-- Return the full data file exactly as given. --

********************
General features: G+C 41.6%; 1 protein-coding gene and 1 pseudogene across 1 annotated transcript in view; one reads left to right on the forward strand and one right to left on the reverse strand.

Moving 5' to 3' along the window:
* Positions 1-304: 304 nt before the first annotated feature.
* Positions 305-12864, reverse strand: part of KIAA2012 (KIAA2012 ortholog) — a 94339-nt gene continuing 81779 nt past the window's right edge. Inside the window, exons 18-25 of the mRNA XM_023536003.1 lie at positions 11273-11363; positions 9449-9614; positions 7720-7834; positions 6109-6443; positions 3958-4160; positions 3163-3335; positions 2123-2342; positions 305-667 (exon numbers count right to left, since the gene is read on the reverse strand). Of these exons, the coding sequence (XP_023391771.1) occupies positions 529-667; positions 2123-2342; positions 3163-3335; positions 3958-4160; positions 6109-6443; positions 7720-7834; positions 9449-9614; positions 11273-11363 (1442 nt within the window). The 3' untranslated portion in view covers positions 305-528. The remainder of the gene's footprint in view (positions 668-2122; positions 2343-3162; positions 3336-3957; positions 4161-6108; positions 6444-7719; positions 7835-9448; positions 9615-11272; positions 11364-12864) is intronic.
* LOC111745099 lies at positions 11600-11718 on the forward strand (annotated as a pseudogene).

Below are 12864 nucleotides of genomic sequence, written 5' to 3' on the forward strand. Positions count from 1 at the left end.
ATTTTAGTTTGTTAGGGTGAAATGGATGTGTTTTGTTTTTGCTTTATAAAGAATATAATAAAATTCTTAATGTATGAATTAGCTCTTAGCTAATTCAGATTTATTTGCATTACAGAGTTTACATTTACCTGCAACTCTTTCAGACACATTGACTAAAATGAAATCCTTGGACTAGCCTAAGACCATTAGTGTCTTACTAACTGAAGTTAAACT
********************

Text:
General features: G+C 41.6%; 1 protein-coding gene and 1 pseudogene across 1 annotated transcript in view; one reads left to right on the forward strand and one right to left on the reverse strand.

Moving 5' to 3' along the window:
* Positions 1-304: 304 nt before the first annotated feature.
* Positions 305-12864, reverse strand: part of KIAA2012 (KIAA2012 ortholog) — a 94339-nt gene continuing 81779 nt past the window's right edge. Inside the window, exons 18-25 of the mRNA XM_023536003.1 lie at positions 11273-11363; positions 9449-9614; positions 7720-7834; positions 6109-6443; positions 3958-4160; positions 3163-3335; positions 2123-2342; positions 305-667 (exon numbers count right to left, since the gene is read on the reverse strand). Of these exons, the coding sequence (XP_023391771.1) occupies positions 529-667; positions 2123-2342; positions 3163-3335; positions 3958-4160; positions 6109-6443; positions 7720-7834; positions 9449-9614; positions 11273-11363 (1442 nt within the window). The 3' untranslated portion in view covers positions 305-528. The remainder of the gene's footprint in view (positions 668-2122; positions 2343-3162; positions 3336-3957; positions 4161-6108; positions 6444-7719; positions 7835-9448; positions 9615-11272; positions 11364-12864) is intronic.
* LOC111745099 lies at positions 11600-11718 on the forward strand (annotated as a pseudogene).

Below are 12864 nucleotides of genomic sequence, written 5' to 3' on the forward strand. Positions count from 1 at the left end.
ATTTTAGTTTGTTAGGGTGAAATGGATGTGTTTTGTTTTTGCTTTATAAAGAATATAATAAAATTCTTAATGTATGAATTAGCTCTTAGCTAATTCAGATTTATTTGCATTACAGAGTTTACATTTACCTGCAACTCTTTCAGACACATTGACTAAAATGAAATCCTTGGACTAGCCTAAGACCATTAGTGTCTTACTAACTGAAGTTAAACT